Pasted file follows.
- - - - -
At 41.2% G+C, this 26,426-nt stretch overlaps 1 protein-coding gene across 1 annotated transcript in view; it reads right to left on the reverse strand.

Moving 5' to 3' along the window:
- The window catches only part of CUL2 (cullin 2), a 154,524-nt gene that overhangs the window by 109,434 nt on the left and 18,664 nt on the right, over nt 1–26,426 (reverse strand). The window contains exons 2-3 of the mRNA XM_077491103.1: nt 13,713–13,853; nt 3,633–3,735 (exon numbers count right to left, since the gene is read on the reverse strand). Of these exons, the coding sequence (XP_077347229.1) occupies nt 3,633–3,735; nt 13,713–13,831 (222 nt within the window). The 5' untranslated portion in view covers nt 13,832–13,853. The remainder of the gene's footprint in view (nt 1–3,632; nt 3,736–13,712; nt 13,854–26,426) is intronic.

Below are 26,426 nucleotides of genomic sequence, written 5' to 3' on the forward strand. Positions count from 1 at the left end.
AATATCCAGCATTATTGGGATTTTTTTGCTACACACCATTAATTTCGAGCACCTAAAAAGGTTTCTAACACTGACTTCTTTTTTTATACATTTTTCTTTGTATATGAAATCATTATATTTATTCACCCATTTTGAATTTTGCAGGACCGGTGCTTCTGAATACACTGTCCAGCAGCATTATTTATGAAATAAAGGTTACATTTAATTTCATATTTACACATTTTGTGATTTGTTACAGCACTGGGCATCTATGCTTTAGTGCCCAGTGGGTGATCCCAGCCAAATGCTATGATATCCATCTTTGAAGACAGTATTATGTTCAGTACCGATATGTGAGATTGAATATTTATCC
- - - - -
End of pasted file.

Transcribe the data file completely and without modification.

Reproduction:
At 41.2% G+C, this 26,426-nt stretch overlaps 1 protein-coding gene across 1 annotated transcript in view; it reads right to left on the reverse strand.

Moving 5' to 3' along the window:
- The window catches only part of CUL2 (cullin 2), a 154,524-nt gene that overhangs the window by 109,434 nt on the left and 18,664 nt on the right, over nt 1–26,426 (reverse strand). The window contains exons 2-3 of the mRNA XM_077491103.1: nt 13,713–13,853; nt 3,633–3,735 (exon numbers count right to left, since the gene is read on the reverse strand). Of these exons, the coding sequence (XP_077347229.1) occupies nt 3,633–3,735; nt 13,713–13,831 (222 nt within the window). The 5' untranslated portion in view covers nt 13,832–13,853. The remainder of the gene's footprint in view (nt 1–3,632; nt 3,736–13,712; nt 13,854–26,426) is intronic.

Below are 26,426 nucleotides of genomic sequence, written 5' to 3' on the forward strand. Positions count from 1 at the left end.
AATATCCAGCATTATTGGGATTTTTTTGCTACACACCATTAATTTCGAGCACCTAAAAAGGTTTCTAACACTGACTTCTTTTTTTATACATTTTTCTTTGTATATGAAATCATTATATTTATTCACCCATTTTGAATTTTGCAGGACCGGTGCTTCTGAATACACTGTCCAGCAGCATTATTTATGAAATAAAGGTTACATTTAATTTCATATTTACACATTTTGTGATTTGTTACAGCACTGGGCATCTATGCTTTAGTGCCCAGTGGGTGATCCCAGCCAAATGCTATGATATCCATCTTTGAAGACAGTATTATGTTCAGTACCGATATGTGAGATTGAATATTTATCC